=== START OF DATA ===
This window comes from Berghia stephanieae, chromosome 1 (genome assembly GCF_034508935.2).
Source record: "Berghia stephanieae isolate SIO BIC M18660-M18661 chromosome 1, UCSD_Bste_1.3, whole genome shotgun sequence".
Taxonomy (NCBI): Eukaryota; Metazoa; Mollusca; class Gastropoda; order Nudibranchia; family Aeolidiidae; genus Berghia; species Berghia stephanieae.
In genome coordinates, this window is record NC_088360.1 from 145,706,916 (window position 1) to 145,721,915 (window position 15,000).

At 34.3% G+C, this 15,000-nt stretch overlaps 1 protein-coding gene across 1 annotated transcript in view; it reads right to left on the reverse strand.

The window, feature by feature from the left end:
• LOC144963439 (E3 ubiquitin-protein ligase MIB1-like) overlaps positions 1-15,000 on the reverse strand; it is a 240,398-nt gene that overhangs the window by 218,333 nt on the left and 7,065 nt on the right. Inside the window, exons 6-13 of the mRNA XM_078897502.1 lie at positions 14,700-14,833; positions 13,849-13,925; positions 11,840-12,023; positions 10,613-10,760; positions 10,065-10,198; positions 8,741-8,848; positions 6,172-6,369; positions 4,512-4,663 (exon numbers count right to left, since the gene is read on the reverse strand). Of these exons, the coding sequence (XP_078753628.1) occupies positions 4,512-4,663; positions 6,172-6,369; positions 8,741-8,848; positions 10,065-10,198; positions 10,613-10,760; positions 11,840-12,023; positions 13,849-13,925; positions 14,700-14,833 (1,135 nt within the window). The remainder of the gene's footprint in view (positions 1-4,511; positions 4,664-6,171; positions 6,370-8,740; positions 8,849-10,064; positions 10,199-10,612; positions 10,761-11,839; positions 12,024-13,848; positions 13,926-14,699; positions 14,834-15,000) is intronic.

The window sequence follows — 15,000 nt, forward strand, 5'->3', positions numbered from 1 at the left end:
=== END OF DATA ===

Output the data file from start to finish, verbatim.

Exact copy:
This window comes from Berghia stephanieae, chromosome 1 (genome assembly GCF_034508935.2).
Source record: "Berghia stephanieae isolate SIO BIC M18660-M18661 chromosome 1, UCSD_Bste_1.3, whole genome shotgun sequence".
Taxonomy (NCBI): Eukaryota; Metazoa; Mollusca; class Gastropoda; order Nudibranchia; family Aeolidiidae; genus Berghia; species Berghia stephanieae.
In genome coordinates, this window is record NC_088360.1 from 145,706,916 (window position 1) to 145,721,915 (window position 15,000).

At 34.3% G+C, this 15,000-nt stretch overlaps 1 protein-coding gene across 1 annotated transcript in view; it reads right to left on the reverse strand.

The window, feature by feature from the left end:
• LOC144963439 (E3 ubiquitin-protein ligase MIB1-like) overlaps positions 1-15,000 on the reverse strand; it is a 240,398-nt gene that overhangs the window by 218,333 nt on the left and 7,065 nt on the right. Inside the window, exons 6-13 of the mRNA XM_078897502.1 lie at positions 14,700-14,833; positions 13,849-13,925; positions 11,840-12,023; positions 10,613-10,760; positions 10,065-10,198; positions 8,741-8,848; positions 6,172-6,369; positions 4,512-4,663 (exon numbers count right to left, since the gene is read on the reverse strand). Of these exons, the coding sequence (XP_078753628.1) occupies positions 4,512-4,663; positions 6,172-6,369; positions 8,741-8,848; positions 10,065-10,198; positions 10,613-10,760; positions 11,840-12,023; positions 13,849-13,925; positions 14,700-14,833 (1,135 nt within the window). The remainder of the gene's footprint in view (positions 1-4,511; positions 4,664-6,171; positions 6,370-8,740; positions 8,849-10,064; positions 10,199-10,612; positions 10,761-11,839; positions 12,024-13,848; positions 13,926-14,699; positions 14,834-15,000) is intronic.

The window sequence follows — 15,000 nt, forward strand, 5'->3', positions numbered from 1 at the left end: